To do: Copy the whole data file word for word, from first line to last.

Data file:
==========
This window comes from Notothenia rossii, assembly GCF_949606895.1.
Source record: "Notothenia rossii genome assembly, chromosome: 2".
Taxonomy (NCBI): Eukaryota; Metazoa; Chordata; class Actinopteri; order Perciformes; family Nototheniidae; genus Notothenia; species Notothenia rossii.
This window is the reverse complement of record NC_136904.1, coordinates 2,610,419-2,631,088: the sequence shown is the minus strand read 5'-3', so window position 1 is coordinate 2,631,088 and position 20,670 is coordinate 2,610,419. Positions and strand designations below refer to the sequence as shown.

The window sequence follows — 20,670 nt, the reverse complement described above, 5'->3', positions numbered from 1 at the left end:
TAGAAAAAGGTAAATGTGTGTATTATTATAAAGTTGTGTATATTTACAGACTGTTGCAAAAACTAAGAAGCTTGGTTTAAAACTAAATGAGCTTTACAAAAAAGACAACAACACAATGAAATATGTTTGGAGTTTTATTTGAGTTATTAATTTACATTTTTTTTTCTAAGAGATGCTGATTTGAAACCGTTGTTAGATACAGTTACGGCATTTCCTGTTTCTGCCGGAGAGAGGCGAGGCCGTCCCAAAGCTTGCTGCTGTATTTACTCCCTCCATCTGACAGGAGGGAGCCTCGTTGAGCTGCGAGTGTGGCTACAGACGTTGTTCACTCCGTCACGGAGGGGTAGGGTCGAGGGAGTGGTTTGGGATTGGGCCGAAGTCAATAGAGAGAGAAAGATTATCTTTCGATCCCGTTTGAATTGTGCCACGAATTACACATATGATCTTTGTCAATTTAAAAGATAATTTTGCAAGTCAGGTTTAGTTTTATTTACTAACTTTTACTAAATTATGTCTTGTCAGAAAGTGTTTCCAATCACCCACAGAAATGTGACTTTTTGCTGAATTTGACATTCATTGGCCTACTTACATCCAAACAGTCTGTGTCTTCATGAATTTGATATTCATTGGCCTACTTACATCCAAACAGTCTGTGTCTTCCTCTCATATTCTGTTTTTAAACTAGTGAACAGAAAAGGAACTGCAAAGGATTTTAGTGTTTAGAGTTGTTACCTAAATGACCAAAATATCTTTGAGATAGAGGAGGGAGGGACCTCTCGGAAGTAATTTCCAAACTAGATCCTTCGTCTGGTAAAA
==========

This window comes from Notothenia rossii, assembly GCF_949606895.1.
Source record: "Notothenia rossii genome assembly, chromosome: 2".
Taxonomy (NCBI): Eukaryota; Metazoa; Chordata; class Actinopteri; order Perciformes; family Nototheniidae; genus Notothenia; species Notothenia rossii.
This window is the reverse complement of record NC_136904.1, coordinates 2,610,419-2,631,088: the sequence shown is the minus strand read 5'-3', so window position 1 is coordinate 2,631,088 and position 20,670 is coordinate 2,610,419. Positions and strand designations below refer to the sequence as shown.

The window sequence follows — 20,670 nt, the reverse complement described above, 5'->3', positions numbered from 1 at the left end:
TAGAAAAAGGTAAATGTGTGTATTATTATAAAGTTGTGTATATTTACAGACTGTTGCAAAAACTAAGAAGCTTGGTTTAAAACTAAATGAGCTTTACAAAAAAGACAACAACACAATGAAATATGTTTGGAGTTTTATTTGAGTTATTAATTTACATTTTTTTTTCTAAGAGATGCTGATTTGAAACCGTTGTTAGATACAGTTACGGCATTTCCTGTTTCTGCCGGAGAGAGGCGAGGCCGTCCCAAAGCTTGCTGCTGTATTTACTCCCTCCATCTGACAGGAGGGAGCCTCGTTGAGCTGCGAGTGTGGCTACAGACGTTGTTCACTCCGTCACGGAGGGGTAGGGTCGAGGGAGTGGTTTGGGATTGGGCCGAAGTCAATAGAGAGAGAAAGATTATCTTTCGATCCCGTTTGAATTGTGCCACGAATTACACATATGATCTTTGTCAATTTAAAAGATAATTTTGCAAGTCAGGTTTAGTTTTATTTACTAACTTTTACTAAATTATGTCTTGTCAGAAAGTGTTTCCAATCACCCACAGAAATGTGACTTTTTGCTGAATTTGACATTCATTGGCCTACTTACATCCAAACAGTCTGTGTCTTCATGAATTTGATATTCATTGGCCTACTTACATCCAAACAGTCTGTGTCTTCCTCTCATATTCTGTTTTTAAACTAGTGAACAGAAAAGGAACTGCAAAGGATTTTAGTGTTTAGAGTTGTTACCTAAATGACCAAAATATCTTTGAGATAGAGGAGGGAGGGACCTCTCGGAAGTAATTTCCAAACTAGATCCTTCGTCTGGTAAAA